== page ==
When Apple (AAPL) CEO Tim Cook says that he hates patent litigation, he’s apparently not bluffing. …


Crystal Apple Award


An Apple IPhone 4s and Samsung Galaxy S are seen in this illustration photo


o U.S. court rejects Apple’s bid to raise damages in Samsung case


(Reuters) – South Korea’s Samsung Electronics Co did not willfully infringe on some of Apple Inc’s …


CNET Editor On Pros-Cons Of New iPad


Samsung Electronics’ Galaxy tablet computers are displayed at a store in Seoul

o Samsung 4Q profits top forecasts on Galaxy sales


Samsung Electronics Co. said quarterly profit soared 76 percent, boosted by the popularity of its …



Why Apple Is Still A Buy


A man uses his mobile phone at a promotional event of Samsung Galaxy smart phone in Seoul

o Samsung profits top forecast as mobile biz doubles


SEOUL, South Korea (AP) — Samsung Electronics Co. reported Friday forecast-beating results for the …


Hazmat Call Cleared At Apple Facility In Elk Grove



A student looks at works created with Samsung Galaxy Note smart phones at a promotional event of Samsung Galaxy in Seoul

o Apple shares slide by most in over four years on disappointing iPhone sales


(Reuters) – Apple Inc’s shares fell by as much as 12 percent on Thursday, staging their biggest percentage …


Is Google the Next Apple?


Banners advertising Samsung Electronics’ Galaxy Note II and Apple’s iPhone 5 are displayed on a door at a mobile phone shop in Seoul, South Korea Friday, Jan. 25, 2013. Samsung Electronics Co. said quarterly profit soared 76 percent, boosted by the popularity of its Galaxy smartphones, which outsold the iPhone for a fourth straight quarter. But the company said Friday it expects earnings to decline during the current quarter because of seasonally low demand for consumer electronics. (AP Photo/Ahn Young-joon)


· Square scandal highlights growing pains at tech start-ups Reuters – 1 hr 46 mins ago

· Insight: Has Volkswagen discovered the Holy Grail of carmakers? Reuters – 2 hrs 13 mins ago

· U.S. Air, AMR near $11 billion merger, deal seen within week : sources Reuters – 4 hrs ago

· Australia to grill Apple, others on pricing Reuters – 3 hrs ago

· Analysis: Accounting risk clouds big U.S. business bets in China Reuters – 16 hrs ago

· “Revolving door” may have hurt SEC money fund reforms: report Reuters – 4 hrs ago

· EADS unit could face FBI probe over Saudi deal: report Reuters – 2 hrs 23 mins ago

· All Comments

Leave a comment…Comment Guidelines

Post As


· Popular Now

· Newest

· Oldest

· Most Replied


27users liked this commentPlease sign in to rate a Thumb UpPlease sign in to rate a Thumb Down3users disliked this comment

SkywardSword • 20 hrs ago Report Abuse

Samsung makes TV’s, cellphones, DVD players, laptops, washing machines, etc….While Apple only makes computers and a iphone……..

5 Replies


9users liked this commentPlease sign in to rate a Thumb UpPlease sign in to rate a Thumb Down0users disliked this comment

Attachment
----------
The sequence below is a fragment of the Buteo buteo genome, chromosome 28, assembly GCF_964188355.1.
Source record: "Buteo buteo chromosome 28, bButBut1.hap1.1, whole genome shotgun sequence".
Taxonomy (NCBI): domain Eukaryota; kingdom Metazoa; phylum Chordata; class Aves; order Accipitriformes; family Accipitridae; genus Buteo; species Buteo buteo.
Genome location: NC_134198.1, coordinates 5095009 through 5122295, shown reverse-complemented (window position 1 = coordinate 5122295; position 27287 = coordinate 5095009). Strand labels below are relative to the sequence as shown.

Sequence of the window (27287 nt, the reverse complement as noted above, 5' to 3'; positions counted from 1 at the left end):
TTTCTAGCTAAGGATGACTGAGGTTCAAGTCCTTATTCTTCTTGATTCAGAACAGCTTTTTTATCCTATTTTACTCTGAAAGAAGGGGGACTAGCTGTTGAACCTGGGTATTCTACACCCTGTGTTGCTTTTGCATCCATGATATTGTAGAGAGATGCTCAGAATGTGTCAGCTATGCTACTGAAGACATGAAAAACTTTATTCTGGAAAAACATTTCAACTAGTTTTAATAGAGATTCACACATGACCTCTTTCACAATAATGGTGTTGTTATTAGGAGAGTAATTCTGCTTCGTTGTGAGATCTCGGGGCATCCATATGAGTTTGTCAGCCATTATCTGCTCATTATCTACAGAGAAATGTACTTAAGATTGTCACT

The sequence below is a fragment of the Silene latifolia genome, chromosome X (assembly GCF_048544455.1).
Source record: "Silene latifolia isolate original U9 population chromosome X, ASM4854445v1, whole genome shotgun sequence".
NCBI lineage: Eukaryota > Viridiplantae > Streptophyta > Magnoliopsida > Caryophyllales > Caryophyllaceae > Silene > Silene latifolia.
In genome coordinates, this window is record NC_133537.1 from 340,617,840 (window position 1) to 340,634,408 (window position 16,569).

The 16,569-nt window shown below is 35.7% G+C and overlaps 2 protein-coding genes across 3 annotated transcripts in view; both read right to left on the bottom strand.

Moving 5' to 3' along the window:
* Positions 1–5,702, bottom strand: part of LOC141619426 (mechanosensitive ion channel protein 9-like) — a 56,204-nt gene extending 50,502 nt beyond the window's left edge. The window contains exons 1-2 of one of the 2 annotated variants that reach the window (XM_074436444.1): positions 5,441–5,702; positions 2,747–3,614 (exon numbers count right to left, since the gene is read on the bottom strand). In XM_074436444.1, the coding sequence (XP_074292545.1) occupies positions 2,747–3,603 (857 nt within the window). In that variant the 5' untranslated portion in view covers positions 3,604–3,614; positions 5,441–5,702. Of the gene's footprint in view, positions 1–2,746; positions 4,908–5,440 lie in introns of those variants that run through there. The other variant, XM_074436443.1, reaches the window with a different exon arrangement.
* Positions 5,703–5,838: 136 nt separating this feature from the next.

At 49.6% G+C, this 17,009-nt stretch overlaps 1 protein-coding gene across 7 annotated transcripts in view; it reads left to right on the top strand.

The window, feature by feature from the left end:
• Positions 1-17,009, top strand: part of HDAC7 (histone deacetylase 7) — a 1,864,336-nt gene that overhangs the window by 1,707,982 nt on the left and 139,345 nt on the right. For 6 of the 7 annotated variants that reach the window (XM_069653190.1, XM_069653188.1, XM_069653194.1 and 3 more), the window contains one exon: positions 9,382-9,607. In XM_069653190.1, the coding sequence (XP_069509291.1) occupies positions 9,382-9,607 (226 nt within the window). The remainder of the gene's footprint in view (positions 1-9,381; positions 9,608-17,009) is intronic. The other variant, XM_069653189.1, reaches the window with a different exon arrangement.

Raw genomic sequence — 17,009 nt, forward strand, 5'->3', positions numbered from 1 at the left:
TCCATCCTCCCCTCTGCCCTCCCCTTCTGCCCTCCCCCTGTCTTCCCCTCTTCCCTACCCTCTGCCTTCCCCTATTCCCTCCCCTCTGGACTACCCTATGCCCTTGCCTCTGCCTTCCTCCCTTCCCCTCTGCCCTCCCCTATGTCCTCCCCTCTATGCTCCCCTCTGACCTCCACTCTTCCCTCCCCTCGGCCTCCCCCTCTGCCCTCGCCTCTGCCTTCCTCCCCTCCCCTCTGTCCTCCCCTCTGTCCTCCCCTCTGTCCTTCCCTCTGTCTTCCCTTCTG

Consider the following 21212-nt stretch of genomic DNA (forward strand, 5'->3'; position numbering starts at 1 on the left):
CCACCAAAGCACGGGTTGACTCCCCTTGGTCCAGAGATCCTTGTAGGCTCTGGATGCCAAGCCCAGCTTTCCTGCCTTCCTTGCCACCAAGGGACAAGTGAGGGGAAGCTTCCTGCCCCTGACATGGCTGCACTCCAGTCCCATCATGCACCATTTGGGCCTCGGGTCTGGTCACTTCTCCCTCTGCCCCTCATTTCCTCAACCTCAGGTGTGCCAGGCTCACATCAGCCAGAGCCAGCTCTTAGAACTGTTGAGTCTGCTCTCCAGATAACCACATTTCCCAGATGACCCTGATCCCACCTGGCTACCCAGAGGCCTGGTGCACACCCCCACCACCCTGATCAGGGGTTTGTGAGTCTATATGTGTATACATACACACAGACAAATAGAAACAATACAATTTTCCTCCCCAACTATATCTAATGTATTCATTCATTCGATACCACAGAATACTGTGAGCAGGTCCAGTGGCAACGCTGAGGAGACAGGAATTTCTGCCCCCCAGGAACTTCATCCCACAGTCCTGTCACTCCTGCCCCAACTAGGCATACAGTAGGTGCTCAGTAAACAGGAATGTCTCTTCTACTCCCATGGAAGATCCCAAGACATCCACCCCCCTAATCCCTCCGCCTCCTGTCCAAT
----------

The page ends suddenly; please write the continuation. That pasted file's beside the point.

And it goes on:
John • 13 hrs ago Report Abuse

Samsung makes parts in Texas while Apple, an American company, manufactures theirs in China. And their products are better and they support and reward their customers whim they treat with gratitude and respect, which is why I support them and have a GS3 and a Samsung TV.

5 Replies


20users liked this commentPlease sign in to rate a Thumb UpPlease sign in to rate a Thumb Down2users disliked this comment

Wayne Jackson • 19 hrs ago Report Abuse

Apple reminds me of BestBuy, good merchandise but costs entirely too much.



1users liked this commentPlease sign in to rate a Thumb UpPlease sign in to rate a Thumb Down0users disliked this comment

Phillip • 4 hrs ago Report Abuse

Instead of concerning themselves with the knockoffs, they should improve their product while at the same time not stoke the consumer’s ire by taking away the things they like. *cough* google maps *cough*.



10users liked this commentPlease sign in to rate a Thumb UpPlease sign in to rate a Thumb Down2users disliked this comment

Naomi • 9 hrs ago Report Abuse

Samsung does more than Apple…and that says a lot…

1 Reply


18users liked this commentPlease sign in to rate a Thumb UpPlease sign in to rate a Thumb Down3users disliked this comment

David • 14 hrs ago Report Abuse

In fact Apples constant lawsuits against its competitors has caused far more damage to the company.

2 Replies


15users liked this commentPlease sign in to rate a Thumb UpPlease sign in to rate a Thumb Down2users disliked this comment

Sum1 • 22 hrs ago Report Abuse

Suggesting anything is permanent for life is the most idiotic argument in journalism.

1 Reply


0users liked this commentPlease sign in to rate a Thumb UpPlease sign in to rate a Thumb Down0users disliked this comment

Tony • 3 hrs ago Report Abuse

Apple’s Macintosh became a niche product back in the 1990s because the hardware and operating system software was not originally designed for expansion – and programmers had all kinds of grief trying to write software. The PowerPC was supposed to end that, but I was not surprised when Steve Jobs… More

1 Reply


5users liked this commentPlease sign in to rate a Thumb UpPlease sign in to rate a Thumb Down2users disliked this comment

A Yahoo! User • 9 hrs ago Report Abuse

Apple makes a fine product. But for the money it isn’t worth it. My Galaxy 3 is more than just fine and it cost me a hundred bucks. It compares in every way with my daughter’s I Phone. My carrier even charges 10 bucks extra a month for an I Phone.



0users liked this commentPlease sign in to rate a Thumb UpPlease sign in to rate a Thumb Down0users disliked this comment

A Yahoo! User • 6 hrs ago Report Abuse

you played too much facebook games

Source: http://news.yahoo.com/insight-apple-samsung-frenemies-life-061340528–finance.html



No comments yet — be the first.

Leave a Reply

Fill in your details below or click an icon to log in:

WordPress.com Logo

You are commenting using your WordPress.com account. Log Out /  Change )

Google+ photo

You are commenting using your Google+ account. Log Out /  Change )

Twitter picture

You are commenting using your Twitter account. Log Out /  Change )

Facebook photo

You are commenting using your Facebook account. Log Out /  Change )


Connecting to %s

%d bloggers like this: